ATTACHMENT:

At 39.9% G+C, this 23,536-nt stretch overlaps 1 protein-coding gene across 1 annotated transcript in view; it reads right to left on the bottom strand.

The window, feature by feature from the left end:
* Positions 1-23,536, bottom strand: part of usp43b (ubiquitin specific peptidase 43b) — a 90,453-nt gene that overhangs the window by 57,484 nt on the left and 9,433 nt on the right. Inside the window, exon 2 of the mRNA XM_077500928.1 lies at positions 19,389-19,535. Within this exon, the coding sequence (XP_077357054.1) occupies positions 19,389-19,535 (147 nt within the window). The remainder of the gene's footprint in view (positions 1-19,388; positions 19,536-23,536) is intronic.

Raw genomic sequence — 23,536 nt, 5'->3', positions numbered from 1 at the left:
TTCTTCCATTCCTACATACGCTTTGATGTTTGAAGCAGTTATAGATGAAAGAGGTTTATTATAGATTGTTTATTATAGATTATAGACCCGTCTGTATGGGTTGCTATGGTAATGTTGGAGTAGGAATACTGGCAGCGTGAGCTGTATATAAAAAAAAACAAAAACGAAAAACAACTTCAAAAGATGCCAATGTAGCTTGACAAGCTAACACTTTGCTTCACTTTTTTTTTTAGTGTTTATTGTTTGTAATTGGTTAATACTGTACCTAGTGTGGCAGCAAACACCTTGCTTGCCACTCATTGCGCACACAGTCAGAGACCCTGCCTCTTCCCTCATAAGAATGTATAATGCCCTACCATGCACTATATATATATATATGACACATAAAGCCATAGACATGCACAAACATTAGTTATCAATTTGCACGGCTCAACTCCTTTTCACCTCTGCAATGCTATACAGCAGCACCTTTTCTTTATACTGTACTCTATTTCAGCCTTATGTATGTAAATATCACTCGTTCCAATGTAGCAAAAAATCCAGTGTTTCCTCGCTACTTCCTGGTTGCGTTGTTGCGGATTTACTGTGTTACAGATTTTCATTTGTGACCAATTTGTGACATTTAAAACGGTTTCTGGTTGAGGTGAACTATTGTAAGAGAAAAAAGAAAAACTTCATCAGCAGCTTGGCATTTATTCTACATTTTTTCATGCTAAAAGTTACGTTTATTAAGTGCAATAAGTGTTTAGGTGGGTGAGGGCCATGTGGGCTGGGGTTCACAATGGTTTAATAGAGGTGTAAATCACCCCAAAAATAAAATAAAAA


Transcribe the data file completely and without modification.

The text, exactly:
At 39.9% G+C, this 23,536-nt stretch overlaps 1 protein-coding gene across 1 annotated transcript in view; it reads right to left on the bottom strand.

The window, feature by feature from the left end:
* Positions 1-23,536, bottom strand: part of usp43b (ubiquitin specific peptidase 43b) — a 90,453-nt gene that overhangs the window by 57,484 nt on the left and 9,433 nt on the right. Inside the window, exon 2 of the mRNA XM_077500928.1 lies at positions 19,389-19,535. Within this exon, the coding sequence (XP_077357054.1) occupies positions 19,389-19,535 (147 nt within the window). The remainder of the gene's footprint in view (positions 1-19,388; positions 19,536-23,536) is intronic.

Raw genomic sequence — 23,536 nt, 5'->3', positions numbered from 1 at the left:
TTCTTCCATTCCTACATACGCTTTGATGTTTGAAGCAGTTATAGATGAAAGAGGTTTATTATAGATTGTTTATTATAGATTATAGACCCGTCTGTATGGGTTGCTATGGTAATGTTGGAGTAGGAATACTGGCAGCGTGAGCTGTATATAAAAAAAAACAAAAACGAAAAACAACTTCAAAAGATGCCAATGTAGCTTGACAAGCTAACACTTTGCTTCACTTTTTTTTTTAGTGTTTATTGTTTGTAATTGGTTAATACTGTACCTAGTGTGGCAGCAAACACCTTGCTTGCCACTCATTGCGCACACAGTCAGAGACCCTGCCTCTTCCCTCATAAGAATGTATAATGCCCTACCATGCACTATATATATATATATGACACATAAAGCCATAGACATGCACAAACATTAGTTATCAATTTGCACGGCTCAACTCCTTTTCACCTCTGCAATGCTATACAGCAGCACCTTTTCTTTATACTGTACTCTATTTCAGCCTTATGTATGTAAATATCACTCGTTCCAATGTAGCAAAAAATCCAGTGTTTCCTCGCTACTTCCTGGTTGCGTTGTTGCGGATTTACTGTGTTACAGATTTTCATTTGTGACCAATTTGTGACATTTAAAACGGTTTCTGGTTGAGGTGAACTATTGTAAGAGAAAAAAGAAAAACTTCATCAGCAGCTTGGCATTTATTCTACATTTTTTCATGCTAAAAGTTACGTTTATTAAGTGCAATAAGTGTTTAGGTGGGTGAGGGCCATGTGGGCTGGGGTTCACAATGGTTTAATAGAGGTGTAAATCACCCCAAAAATAAAATAAAAA